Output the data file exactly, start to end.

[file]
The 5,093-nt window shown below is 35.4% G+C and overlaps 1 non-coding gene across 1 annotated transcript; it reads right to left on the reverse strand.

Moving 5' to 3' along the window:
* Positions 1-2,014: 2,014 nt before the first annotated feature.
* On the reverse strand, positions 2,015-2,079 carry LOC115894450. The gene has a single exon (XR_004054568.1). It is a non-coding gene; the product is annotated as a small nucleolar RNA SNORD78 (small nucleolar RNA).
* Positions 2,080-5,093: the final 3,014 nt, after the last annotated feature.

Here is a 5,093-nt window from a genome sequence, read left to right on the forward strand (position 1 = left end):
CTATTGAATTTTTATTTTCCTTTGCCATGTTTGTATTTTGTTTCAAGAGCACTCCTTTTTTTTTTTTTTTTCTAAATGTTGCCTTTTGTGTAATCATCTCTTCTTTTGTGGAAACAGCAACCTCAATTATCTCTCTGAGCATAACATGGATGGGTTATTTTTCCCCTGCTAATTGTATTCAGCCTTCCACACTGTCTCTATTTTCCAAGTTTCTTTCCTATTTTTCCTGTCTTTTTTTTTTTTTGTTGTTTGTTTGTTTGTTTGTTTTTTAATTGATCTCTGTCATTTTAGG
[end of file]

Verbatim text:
The 5,093-nt window shown below is 35.4% G+C and overlaps 1 non-coding gene across 1 annotated transcript; it reads right to left on the reverse strand.

Moving 5' to 3' along the window:
* Positions 1-2,014: 2,014 nt before the first annotated feature.
* On the reverse strand, positions 2,015-2,079 carry LOC115894450. The gene has a single exon (XR_004054568.1). It is a non-coding gene; the product is annotated as a small nucleolar RNA SNORD78 (small nucleolar RNA).
* Positions 2,080-5,093: the final 3,014 nt, after the last annotated feature.

Here is a 5,093-nt window from a genome sequence, read left to right on the forward strand (position 1 = left end):
CTATTGAATTTTTATTTTCCTTTGCCATGTTTGTATTTTGTTTCAAGAGCACTCCTTTTTTTTTTTTTTTTCTAAATGTTGCCTTTTGTGTAATCATCTCTTCTTTTGTGGAAACAGCAACCTCAATTATCTCTCTGAGCATAACATGGATGGGTTATTTTTCCCCTGCTAATTGTATTCAGCCTTCCACACTGTCTCTATTTTCCAAGTTTCTTTCCTATTTTTCCTGTCTTTTTTTTTTTTTGTTGTTTGTTTGTTTGTTTGTTTTTTAATTGATCTCTGTCATTTTAGG